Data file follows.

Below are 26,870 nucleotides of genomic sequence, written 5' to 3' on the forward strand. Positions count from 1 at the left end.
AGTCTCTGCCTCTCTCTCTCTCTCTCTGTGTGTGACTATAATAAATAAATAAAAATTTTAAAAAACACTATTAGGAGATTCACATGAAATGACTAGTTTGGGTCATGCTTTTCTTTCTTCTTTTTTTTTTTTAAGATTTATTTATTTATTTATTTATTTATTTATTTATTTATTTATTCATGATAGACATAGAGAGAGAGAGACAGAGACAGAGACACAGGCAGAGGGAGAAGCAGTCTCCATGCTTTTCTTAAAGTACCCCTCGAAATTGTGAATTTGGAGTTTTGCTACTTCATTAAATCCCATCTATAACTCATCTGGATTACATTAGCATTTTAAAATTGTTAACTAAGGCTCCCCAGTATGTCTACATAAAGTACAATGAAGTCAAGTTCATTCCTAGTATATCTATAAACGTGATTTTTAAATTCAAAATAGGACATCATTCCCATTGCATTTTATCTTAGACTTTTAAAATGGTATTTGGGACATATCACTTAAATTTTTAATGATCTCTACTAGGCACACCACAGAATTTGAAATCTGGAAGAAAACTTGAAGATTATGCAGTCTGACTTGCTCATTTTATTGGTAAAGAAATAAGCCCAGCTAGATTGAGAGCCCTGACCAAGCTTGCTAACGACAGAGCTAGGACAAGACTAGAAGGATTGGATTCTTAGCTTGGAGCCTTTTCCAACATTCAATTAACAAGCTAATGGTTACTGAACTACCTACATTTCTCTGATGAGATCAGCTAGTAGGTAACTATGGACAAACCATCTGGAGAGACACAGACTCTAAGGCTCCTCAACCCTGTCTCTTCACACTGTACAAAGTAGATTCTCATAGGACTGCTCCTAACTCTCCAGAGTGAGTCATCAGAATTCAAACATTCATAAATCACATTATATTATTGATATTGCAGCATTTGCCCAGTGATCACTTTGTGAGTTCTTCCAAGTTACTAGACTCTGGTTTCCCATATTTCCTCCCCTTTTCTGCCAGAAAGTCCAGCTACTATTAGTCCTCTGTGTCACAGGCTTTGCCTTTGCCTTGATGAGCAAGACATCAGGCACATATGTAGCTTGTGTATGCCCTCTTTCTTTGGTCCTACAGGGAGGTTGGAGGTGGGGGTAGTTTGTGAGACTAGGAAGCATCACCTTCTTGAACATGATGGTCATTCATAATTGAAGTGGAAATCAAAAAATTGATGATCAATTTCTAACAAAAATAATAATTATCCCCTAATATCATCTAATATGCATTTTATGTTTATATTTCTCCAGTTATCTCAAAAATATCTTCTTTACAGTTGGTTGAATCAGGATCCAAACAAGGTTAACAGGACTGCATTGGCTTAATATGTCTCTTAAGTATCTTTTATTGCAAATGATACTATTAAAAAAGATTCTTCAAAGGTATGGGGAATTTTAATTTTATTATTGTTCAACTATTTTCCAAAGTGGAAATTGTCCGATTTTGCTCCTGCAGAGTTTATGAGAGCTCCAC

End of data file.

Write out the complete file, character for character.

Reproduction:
Below are 26,870 nucleotides of genomic sequence, written 5' to 3' on the forward strand. Positions count from 1 at the left end.
AGTCTCTGCCTCTCTCTCTCTCTCTCTGTGTGTGACTATAATAAATAAATAAAAATTTTAAAAAACACTATTAGGAGATTCACATGAAATGACTAGTTTGGGTCATGCTTTTCTTTCTTCTTTTTTTTTTTTAAGATTTATTTATTTATTTATTTATTTATTTATTTATTTATTTATTCATGATAGACATAGAGAGAGAGAGACAGAGACAGAGACACAGGCAGAGGGAGAAGCAGTCTCCATGCTTTTCTTAAAGTACCCCTCGAAATTGTGAATTTGGAGTTTTGCTACTTCATTAAATCCCATCTATAACTCATCTGGATTACATTAGCATTTTAAAATTGTTAACTAAGGCTCCCCAGTATGTCTACATAAAGTACAATGAAGTCAAGTTCATTCCTAGTATATCTATAAACGTGATTTTTAAATTCAAAATAGGACATCATTCCCATTGCATTTTATCTTAGACTTTTAAAATGGTATTTGGGACATATCACTTAAATTTTTAATGATCTCTACTAGGCACACCACAGAATTTGAAATCTGGAAGAAAACTTGAAGATTATGCAGTCTGACTTGCTCATTTTATTGGTAAAGAAATAAGCCCAGCTAGATTGAGAGCCCTGACCAAGCTTGCTAACGACAGAGCTAGGACAAGACTAGAAGGATTGGATTCTTAGCTTGGAGCCTTTTCCAACATTCAATTAACAAGCTAATGGTTACTGAACTACCTACATTTCTCTGATGAGATCAGCTAGTAGGTAACTATGGACAAACCATCTGGAGAGACACAGACTCTAAGGCTCCTCAACCCTGTCTCTTCACACTGTACAAAGTAGATTCTCATAGGACTGCTCCTAACTCTCCAGAGTGAGTCATCAGAATTCAAACATTCATAAATCACATTATATTATTGATATTGCAGCATTTGCCCAGTGATCACTTTGTGAGTTCTTCCAAGTTACTAGACTCTGGTTTCCCATATTTCCTCCCCTTTTCTGCCAGAAAGTCCAGCTACTATTAGTCCTCTGTGTCACAGGCTTTGCCTTTGCCTTGATGAGCAAGACATCAGGCACATATGTAGCTTGTGTATGCCCTCTTTCTTTGGTCCTACAGGGAGGTTGGAGGTGGGGGTAGTTTGTGAGACTAGGAAGCATCACCTTCTTGAACATGATGGTCATTCATAATTGAAGTGGAAATCAAAAAATTGATGATCAATTTCTAACAAAAATAATAATTATCCCCTAATATCATCTAATATGCATTTTATGTTTATATTTCTCCAGTTATCTCAAAAATATCTTCTTTACAGTTGGTTGAATCAGGATCCAAACAAGGTTAACAGGACTGCATTGGCTTAATATGTCTCTTAAGTATCTTTTATTGCAAATGATACTATTAAAAAAGATTCTTCAAAGGTATGGGGAATTTTAATTTTATTATTGTTCAACTATTTTCCAAAGTGGAAATTGTCCGATTTTGCTCCTGCAGAGTTTATGAGAGCTCCAC